On the season the Saints averaged 132.9 yards per game on the ground, but in their three losses the Saints managed just 69.0 yards on the ground, nearly half of the aforementioned season average. This week the Saints face a true test when it comes to playing balanced football, as the 49ers top the league in allowing only 77.3 yards per game rushing. While it’s true that rushing the ball is not a must in order to win against the 49ers — in fact in their 3 losses the 49ers only allowed 64.0 yards per game — a strong and balanced rushing attack next Saturday against the 49ers would allow the Saints to truly open up the passing game for Brees.
4. Houston finds itself again.
Even with Matt Schaub at quarterback, the Texans claimed their first playoff berth through a strong running game led by Arian Foster and Ben Tate. During our preview of the Texans’ game against the Bengals on Saturday, we pointed out that the Texans gave their backfield tandem just 23 carries in the team’s first game against Cincinnati back in December and that, in order to win, they’d have to increase that number.
Well, consider it done. The Texans got back to what it does best and smashed the Bengals 31-10 in a game that was pretty much over when J.J. Watt returned an interception for a touchdown shortly before the end of the first half. However, the Houston offense was buoyed by Arian Foster who had 24 carries for 153 yards and 2 touchdowns in the smashmouth performance of the weekend by any team.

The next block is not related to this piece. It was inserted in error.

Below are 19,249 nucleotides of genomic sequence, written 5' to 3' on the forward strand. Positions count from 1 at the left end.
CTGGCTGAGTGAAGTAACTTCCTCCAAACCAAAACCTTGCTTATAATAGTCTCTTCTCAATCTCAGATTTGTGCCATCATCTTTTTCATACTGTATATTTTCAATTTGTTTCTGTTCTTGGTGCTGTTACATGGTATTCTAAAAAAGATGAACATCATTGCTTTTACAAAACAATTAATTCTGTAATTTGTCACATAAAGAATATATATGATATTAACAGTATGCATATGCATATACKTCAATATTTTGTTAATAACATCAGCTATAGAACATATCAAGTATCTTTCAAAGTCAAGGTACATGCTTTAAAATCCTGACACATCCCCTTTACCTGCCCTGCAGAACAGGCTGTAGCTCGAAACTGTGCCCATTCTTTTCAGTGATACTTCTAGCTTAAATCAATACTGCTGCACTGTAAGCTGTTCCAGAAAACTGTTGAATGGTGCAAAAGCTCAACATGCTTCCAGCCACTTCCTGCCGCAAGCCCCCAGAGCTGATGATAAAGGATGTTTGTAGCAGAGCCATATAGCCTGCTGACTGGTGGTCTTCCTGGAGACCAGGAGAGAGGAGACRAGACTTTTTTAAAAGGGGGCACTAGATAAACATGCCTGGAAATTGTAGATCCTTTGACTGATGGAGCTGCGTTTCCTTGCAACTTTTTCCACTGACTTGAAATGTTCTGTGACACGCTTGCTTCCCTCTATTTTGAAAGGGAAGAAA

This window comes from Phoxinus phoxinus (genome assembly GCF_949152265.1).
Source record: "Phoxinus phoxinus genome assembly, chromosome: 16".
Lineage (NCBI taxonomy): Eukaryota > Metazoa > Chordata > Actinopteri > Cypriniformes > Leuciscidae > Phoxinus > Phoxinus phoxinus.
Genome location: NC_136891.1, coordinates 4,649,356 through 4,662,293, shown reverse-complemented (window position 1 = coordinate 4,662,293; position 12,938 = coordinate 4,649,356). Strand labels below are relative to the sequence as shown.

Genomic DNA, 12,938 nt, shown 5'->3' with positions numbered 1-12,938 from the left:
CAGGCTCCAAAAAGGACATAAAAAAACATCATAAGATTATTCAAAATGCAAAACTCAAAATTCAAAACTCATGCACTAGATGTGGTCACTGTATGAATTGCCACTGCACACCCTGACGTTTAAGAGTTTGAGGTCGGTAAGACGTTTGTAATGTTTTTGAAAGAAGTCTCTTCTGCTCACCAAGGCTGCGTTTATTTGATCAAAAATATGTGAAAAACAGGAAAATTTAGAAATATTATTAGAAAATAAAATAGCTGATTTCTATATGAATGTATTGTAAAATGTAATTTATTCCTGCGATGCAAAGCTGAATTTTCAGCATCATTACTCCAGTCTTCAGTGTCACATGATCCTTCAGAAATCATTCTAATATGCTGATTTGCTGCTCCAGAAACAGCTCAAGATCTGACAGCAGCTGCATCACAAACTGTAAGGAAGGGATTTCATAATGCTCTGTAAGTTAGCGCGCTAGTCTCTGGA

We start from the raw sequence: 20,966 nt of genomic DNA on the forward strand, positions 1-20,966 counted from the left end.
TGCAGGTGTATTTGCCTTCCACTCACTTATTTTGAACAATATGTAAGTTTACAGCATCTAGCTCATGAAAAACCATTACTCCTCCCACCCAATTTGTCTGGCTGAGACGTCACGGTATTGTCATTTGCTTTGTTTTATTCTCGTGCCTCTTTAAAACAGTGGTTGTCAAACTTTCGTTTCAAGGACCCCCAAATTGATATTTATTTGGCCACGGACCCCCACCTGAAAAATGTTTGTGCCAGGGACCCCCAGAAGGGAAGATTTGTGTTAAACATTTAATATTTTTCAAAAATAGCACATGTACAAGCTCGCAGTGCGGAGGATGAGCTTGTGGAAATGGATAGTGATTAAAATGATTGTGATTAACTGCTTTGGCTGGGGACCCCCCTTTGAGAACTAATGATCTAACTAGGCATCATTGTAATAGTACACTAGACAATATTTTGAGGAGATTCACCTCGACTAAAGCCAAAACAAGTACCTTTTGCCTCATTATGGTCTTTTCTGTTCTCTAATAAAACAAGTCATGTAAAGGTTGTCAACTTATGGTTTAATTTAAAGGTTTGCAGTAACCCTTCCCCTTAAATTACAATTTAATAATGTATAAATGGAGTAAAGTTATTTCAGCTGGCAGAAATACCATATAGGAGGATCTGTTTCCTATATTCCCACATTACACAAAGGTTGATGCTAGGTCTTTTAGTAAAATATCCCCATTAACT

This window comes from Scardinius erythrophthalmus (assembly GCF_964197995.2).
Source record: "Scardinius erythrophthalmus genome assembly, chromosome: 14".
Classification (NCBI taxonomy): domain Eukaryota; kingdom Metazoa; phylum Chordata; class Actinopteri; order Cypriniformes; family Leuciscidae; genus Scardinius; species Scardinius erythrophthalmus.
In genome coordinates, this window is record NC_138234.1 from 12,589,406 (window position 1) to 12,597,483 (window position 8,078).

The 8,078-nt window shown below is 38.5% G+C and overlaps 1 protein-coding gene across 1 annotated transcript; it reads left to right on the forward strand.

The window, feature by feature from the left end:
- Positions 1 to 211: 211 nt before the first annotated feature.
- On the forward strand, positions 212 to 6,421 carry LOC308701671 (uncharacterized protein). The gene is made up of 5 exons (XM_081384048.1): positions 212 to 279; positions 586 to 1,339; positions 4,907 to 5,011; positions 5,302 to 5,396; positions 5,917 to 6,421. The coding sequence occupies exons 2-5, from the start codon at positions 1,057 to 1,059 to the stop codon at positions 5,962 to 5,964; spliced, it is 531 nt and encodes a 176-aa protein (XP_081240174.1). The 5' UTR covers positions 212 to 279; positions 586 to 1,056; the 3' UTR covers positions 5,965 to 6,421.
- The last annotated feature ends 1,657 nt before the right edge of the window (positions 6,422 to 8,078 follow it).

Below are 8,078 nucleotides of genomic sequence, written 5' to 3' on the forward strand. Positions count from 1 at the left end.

Meanwhile, on defense, Wade Phillips dialed up numerous blitz schemes under his base 3-4 to confuse Andy Dalton and neutralized Cincinnati’s rushing attack, which had just 76 yards. Houston now travels to Baltimore to take on a rested Ravens team in what is quickly becoming one of the more intriguing games of the weekend. Although the Ravens dominated at home this year with an 8-0 record, the Texans’ rushing attack could tire out a veteran defense enough for T.J. Yates and company to pull the upset.
5. The officials continue to make the news.
Wildcard weekend didn’t go without its own officiating blunders which, unfortunately, impacted the landscape of a few games throughout the weekend. In New Orleans, a Drew Brees fumble recovery by Detroit was whistled dead following confusing among the officials. If the play was allowed to continue, the Lions had a sure touchdown which would have made it 21-10 Detroit at a critical point in the game. Meanwhile, it’s also becoming clear that officials are allowing more physical play to occur against mobile quarterbacks. In Denver, cameras captured at least 2 facemask penalties against Tim Tebow which were not called. It’s easy to criticize officiating in just about any game, but the mistakes are magnified even further in the playoffs and it’s yet just another reminder that penalties, especially against quarterbacks, need to be further clarified by the league this offseason.